The relevance of a good cold chain management was never so at the center of the global attention as it is today. We are now all aware that Pfizer/Biontech vaccine need to be transported and stored at -70°C, or that Moderna vaccine, after being unfrozen, need to be preserved in the 2°C to 8°C temperature range for a maximum of 30 days before to be inoculated.
What is not probably so well known is that the good conservation is not a peculiarity of SARS-Cov2 vaccines, on the contrary, it is a common issue for any pharmaceutical product, from the newest biological treatments to a simple analgesic you can even buy at the grocery store (yes, analgesic have to be preserved between 15°C and 25°C).
But a good cold chain management is something needed also in other areas, a lot of products are sensitive to temperature excursions or to other environmental parameters like humidity or vibrations.
Something familiar to all of us is food, you know very well what happens if you do not store your seafood in the fridge and, going backwards in the supply chain, you cannot imagine how much fresh food is wasted because it is not preserved at the right temperature in the warehouses.
Anyway, food and drugs are not the only products that need to be maintained in the right conditions: tobacco, for example, suffers humidity, fragile goods are sensible to vibrations and shocks, and there are special chemicals (like some industrial adhesives) that need to be preserved at -50°C until few minutes before their usage.
Obviously the most important aspect in cold chain is the ability to maintain the right environment for the products during transportation and storage but it is also very important to know if this has been done. An industrial adhesive will not work as expected and you could lose a part of your car while you are driving, you can suffer a disease because you ate badly preserved fish or the vaccine you are getting could result to be ineffective if not dangerous for your health.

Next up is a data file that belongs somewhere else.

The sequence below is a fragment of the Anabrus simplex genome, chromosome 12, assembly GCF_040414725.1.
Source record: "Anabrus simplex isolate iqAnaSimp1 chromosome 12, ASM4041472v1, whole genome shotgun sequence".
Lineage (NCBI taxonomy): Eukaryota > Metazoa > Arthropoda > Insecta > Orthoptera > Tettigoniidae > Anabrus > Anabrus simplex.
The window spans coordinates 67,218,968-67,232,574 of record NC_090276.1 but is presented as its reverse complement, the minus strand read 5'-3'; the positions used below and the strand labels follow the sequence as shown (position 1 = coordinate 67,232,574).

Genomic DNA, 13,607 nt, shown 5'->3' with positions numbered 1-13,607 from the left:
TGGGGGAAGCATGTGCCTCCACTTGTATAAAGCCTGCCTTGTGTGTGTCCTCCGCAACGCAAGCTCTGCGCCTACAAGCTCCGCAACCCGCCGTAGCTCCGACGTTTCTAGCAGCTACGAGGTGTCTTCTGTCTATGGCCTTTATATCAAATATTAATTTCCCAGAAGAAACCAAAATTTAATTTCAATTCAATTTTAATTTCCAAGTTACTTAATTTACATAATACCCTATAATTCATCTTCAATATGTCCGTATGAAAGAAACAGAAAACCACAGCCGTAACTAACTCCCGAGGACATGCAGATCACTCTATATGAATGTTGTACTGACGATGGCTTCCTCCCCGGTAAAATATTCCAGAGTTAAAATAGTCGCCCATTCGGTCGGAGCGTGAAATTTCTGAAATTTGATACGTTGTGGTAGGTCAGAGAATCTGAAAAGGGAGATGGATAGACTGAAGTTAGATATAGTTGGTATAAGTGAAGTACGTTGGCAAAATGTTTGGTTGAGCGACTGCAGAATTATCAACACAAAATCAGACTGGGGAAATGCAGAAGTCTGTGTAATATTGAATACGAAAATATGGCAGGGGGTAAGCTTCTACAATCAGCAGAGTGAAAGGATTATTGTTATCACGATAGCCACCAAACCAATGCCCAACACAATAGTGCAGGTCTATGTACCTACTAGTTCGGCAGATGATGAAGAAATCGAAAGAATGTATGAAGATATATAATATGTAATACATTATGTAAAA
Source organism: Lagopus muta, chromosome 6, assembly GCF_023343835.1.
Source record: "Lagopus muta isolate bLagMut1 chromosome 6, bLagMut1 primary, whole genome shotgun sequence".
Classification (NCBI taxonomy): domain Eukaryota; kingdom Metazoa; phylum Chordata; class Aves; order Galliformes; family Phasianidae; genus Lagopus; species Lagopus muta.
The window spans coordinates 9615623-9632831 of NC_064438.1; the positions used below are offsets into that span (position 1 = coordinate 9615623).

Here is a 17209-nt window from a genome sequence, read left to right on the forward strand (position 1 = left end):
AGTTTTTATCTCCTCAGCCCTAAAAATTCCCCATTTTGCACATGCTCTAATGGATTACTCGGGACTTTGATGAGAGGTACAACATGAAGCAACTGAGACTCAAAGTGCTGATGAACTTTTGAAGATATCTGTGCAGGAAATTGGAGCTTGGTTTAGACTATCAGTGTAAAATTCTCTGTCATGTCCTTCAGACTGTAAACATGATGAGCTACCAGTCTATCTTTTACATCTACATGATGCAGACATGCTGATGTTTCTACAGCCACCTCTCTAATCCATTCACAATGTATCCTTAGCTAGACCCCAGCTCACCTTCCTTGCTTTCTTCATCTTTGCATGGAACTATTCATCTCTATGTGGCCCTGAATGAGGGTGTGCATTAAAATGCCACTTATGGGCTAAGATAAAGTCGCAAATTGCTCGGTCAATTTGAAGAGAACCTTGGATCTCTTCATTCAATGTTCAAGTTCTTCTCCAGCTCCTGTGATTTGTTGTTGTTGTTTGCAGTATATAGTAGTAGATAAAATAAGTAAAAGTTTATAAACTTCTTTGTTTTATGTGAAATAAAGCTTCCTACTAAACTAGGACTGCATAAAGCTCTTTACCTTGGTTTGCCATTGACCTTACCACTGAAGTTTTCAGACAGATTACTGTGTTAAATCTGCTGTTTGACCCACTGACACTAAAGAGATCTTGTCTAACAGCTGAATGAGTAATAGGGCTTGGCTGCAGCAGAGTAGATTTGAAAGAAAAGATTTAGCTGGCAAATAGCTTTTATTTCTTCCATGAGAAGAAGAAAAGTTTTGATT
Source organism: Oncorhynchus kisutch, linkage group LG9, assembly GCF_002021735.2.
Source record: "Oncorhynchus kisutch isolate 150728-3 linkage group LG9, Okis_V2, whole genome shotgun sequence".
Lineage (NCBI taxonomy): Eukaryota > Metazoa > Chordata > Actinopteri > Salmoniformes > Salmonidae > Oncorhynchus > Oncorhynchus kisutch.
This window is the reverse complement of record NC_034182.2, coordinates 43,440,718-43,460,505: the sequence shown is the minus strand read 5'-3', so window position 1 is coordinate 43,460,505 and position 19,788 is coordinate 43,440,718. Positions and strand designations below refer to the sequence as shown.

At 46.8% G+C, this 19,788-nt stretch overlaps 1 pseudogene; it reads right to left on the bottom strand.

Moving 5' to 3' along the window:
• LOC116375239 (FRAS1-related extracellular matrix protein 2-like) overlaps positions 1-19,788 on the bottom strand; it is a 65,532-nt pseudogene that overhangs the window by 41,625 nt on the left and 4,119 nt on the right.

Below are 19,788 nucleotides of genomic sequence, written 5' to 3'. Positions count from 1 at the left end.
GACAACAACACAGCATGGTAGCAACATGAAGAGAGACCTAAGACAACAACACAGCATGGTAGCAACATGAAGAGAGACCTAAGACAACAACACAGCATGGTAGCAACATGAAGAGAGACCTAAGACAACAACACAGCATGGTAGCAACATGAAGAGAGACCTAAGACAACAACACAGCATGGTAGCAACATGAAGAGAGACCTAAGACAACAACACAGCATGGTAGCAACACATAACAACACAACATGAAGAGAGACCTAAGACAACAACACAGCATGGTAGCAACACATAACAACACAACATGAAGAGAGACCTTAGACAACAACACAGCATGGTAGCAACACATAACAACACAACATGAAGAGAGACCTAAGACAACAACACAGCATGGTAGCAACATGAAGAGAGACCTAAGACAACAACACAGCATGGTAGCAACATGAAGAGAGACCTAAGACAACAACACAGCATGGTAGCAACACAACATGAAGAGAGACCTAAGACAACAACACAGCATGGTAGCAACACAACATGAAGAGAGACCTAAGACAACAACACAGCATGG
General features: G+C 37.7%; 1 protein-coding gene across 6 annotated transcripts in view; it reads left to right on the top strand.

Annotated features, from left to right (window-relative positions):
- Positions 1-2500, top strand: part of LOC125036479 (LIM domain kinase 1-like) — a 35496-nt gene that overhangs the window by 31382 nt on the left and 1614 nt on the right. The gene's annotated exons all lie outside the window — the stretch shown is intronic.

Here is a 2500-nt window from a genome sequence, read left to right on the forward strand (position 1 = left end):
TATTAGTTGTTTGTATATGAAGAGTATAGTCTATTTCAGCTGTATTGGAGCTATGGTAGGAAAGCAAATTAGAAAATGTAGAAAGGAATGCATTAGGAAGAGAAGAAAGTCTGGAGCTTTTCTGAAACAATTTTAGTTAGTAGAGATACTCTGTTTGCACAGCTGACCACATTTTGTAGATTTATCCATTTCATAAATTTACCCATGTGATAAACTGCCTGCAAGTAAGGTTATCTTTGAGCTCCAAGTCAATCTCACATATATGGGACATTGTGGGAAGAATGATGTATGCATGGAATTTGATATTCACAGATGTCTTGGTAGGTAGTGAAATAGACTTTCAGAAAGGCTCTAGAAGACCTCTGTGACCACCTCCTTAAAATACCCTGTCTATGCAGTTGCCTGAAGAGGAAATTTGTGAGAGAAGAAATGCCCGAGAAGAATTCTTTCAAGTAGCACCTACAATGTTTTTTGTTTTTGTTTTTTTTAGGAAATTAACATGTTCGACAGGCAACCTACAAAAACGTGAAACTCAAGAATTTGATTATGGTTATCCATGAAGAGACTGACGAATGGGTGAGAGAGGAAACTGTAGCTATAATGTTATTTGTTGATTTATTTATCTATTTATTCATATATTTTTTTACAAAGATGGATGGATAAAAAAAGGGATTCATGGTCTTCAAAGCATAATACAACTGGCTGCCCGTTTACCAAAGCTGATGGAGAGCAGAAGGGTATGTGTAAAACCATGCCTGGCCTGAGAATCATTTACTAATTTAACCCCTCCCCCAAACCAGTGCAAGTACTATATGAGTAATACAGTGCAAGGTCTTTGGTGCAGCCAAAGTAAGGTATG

This is why cold chain monitoring is so important: you can know in advance if the product was preserved correctly avoiding bad consequences of its usage!
As you may understand this is not an easy task to perform considering the volume of goods that travel every day around the world but today, we can count on the support of IoT technologies and, in particular, on RFID technologies.
Adding a RAIN RFID tag to perishable products permits to track them in an efficient and automated way but you need something more to monitor the environment around your product: a sensor and a memory where to store the sensor data gathered along the life of the product.
And here is where RAIN RFID semi-passive loggers are good at. In the same way and with the same infrastructure you use to keep track of the position of your product you can also obtain information about environmental parameters. At the end of the transportation or even at checkpoints along the supply chain you can get all the information, with a minimum human intervention or even completely automatically (improving the efficiency of the data collection and reduces errors).
Furthermore, combined RAIN/NFC loggers allow to extend the benefits of cold chain monitoring to the final user since he can use his own smartphone to retrieve the history of the product and be guaranteed that the quality conform to what is expected.
Get in contact with CAEN RFID to find out more!